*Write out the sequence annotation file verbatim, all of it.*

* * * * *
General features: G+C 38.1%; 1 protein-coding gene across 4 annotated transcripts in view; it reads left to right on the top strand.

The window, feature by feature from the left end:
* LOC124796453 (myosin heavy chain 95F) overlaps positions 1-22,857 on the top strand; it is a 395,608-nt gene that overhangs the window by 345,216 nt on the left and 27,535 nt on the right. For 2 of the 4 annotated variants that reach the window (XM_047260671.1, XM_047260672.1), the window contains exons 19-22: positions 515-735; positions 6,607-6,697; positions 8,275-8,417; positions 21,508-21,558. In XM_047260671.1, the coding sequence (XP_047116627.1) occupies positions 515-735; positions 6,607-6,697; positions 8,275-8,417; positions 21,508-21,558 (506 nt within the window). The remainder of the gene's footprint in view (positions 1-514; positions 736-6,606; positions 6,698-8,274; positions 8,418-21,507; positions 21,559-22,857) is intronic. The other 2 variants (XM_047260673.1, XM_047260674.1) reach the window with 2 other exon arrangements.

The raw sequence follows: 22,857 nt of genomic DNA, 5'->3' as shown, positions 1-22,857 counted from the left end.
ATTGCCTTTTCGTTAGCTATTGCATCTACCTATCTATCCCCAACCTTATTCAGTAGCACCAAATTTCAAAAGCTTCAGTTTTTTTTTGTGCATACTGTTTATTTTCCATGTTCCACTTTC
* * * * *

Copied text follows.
General features: G+C 38.1%; 1 protein-coding gene across 4 annotated transcripts in view; it reads left to right on the top strand.

The window, feature by feature from the left end:
* LOC124796453 (myosin heavy chain 95F) overlaps positions 1-22,857 on the top strand; it is a 395,608-nt gene that overhangs the window by 345,216 nt on the left and 27,535 nt on the right. For 2 of the 4 annotated variants that reach the window (XM_047260671.1, XM_047260672.1), the window contains exons 19-22: positions 515-735; positions 6,607-6,697; positions 8,275-8,417; positions 21,508-21,558. In XM_047260671.1, the coding sequence (XP_047116627.1) occupies positions 515-735; positions 6,607-6,697; positions 8,275-8,417; positions 21,508-21,558 (506 nt within the window). The remainder of the gene's footprint in view (positions 1-514; positions 736-6,606; positions 6,698-8,274; positions 8,418-21,507; positions 21,559-22,857) is intronic. The other 2 variants (XM_047260673.1, XM_047260674.1) reach the window with 2 other exon arrangements.

The raw sequence follows: 22,857 nt of genomic DNA, 5'->3' as shown, positions 1-22,857 counted from the left end.
ATTGCCTTTTCGTTAGCTATTGCATCTACCTATCTATCCCCAACCTTATTCAGTAGCACCAAATTTCAAAAGCTTCAGTTTTTTTTTGTGCATACTGTTTATTTTCCATGTTCCACTTTC